How is the transplanted patient monitored for episodes of rejection

Usually, rejection concerns the cells of the exocrine part first, with the islets are rejected later. Therefore, monitoring of glycaemic control is not a reliable tool for the follow-up of the patient. The rejection of the pancreas only is less frequent than the rejection of both organs. In cases where the pancreas has been drained in the urinary bladder, the urinary amylase levels are monitored, which decrease when a rejection occurs; but in the case of intestinal drainage, this is not possible. The first clue is a rise of the serum creatinine. A transcutaneous biopsy of the organ and/or the duodenal graft, guided by ultrasound, or transurethral biopsy is performed and antirejection treatment is administered.

What are the pancreatic islets and how is their transplantation performed?

The pancreatic islets (or islets of Langerhans) are groups of cells that are scattered inside the pancreas and produce the pancreatic hormones - the a-cells produce glucagon, the ß-cells insulin, the d-cells somatostatin and the PP-cells the pancreatic polypeptide (Figure 29.1). The islets constitute 2-3 percent of the volume of the pancreas and number roughly one million in a pancreas. They can be isolated from the pancreas of a brain-dead donor and placed with a small intervention (usually through the portal vein, with local anaesthesia) inside the liver of the recipient. The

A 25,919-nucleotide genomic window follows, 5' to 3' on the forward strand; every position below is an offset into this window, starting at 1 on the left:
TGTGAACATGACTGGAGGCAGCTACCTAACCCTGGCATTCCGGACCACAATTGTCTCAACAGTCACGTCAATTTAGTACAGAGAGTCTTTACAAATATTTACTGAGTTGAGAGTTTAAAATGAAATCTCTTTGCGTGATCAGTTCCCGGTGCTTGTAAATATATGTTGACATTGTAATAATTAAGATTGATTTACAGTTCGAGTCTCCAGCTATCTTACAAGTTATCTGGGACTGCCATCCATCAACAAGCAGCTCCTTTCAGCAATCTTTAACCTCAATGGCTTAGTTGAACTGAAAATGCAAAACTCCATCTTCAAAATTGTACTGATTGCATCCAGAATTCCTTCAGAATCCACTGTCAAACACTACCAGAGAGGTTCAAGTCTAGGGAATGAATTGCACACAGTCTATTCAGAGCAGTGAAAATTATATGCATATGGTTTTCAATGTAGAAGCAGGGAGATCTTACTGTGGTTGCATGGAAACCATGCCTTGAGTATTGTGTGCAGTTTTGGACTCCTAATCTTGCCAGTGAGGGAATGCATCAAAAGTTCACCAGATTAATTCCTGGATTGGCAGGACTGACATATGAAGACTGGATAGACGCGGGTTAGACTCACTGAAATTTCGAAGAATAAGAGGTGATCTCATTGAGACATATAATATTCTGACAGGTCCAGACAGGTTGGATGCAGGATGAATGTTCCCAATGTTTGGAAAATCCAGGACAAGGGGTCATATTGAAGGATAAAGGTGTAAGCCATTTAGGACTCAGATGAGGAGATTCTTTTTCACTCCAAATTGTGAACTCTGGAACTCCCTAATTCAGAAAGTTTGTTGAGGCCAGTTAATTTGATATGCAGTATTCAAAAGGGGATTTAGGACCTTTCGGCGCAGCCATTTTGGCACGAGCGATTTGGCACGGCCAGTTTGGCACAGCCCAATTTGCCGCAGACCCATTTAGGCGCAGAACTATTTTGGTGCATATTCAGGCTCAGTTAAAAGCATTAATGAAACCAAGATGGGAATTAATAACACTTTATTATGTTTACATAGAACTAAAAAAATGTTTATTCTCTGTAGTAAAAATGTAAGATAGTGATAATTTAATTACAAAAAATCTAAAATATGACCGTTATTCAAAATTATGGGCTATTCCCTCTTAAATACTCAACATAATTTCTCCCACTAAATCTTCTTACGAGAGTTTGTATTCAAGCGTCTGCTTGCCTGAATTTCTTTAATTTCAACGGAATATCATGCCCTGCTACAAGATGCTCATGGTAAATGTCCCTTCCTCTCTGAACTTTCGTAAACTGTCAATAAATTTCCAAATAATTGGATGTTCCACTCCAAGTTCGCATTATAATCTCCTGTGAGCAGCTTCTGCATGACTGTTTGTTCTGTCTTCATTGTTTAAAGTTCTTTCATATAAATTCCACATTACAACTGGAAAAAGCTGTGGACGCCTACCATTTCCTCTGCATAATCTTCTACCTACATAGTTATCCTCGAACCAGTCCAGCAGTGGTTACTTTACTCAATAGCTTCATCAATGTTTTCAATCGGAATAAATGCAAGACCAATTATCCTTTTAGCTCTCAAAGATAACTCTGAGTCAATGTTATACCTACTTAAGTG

Preganglionic fibres (vagus n.) v

Langerhans Islet Parasympathetic

Figure 29.1. Schematic representation of the islet of Langerhans.

Preganglionic fibres (vagus n.) v

(parasympathetic n.)

Figure 29.1. Schematic representation of the islet of Langerhans.

number of the transplanted islets determines the sufficient production of insulin. For a 70 kg (154.3 lb) individual, roughly 650,000 islets are needed.

Was this article helpful?

0 0

Post a comment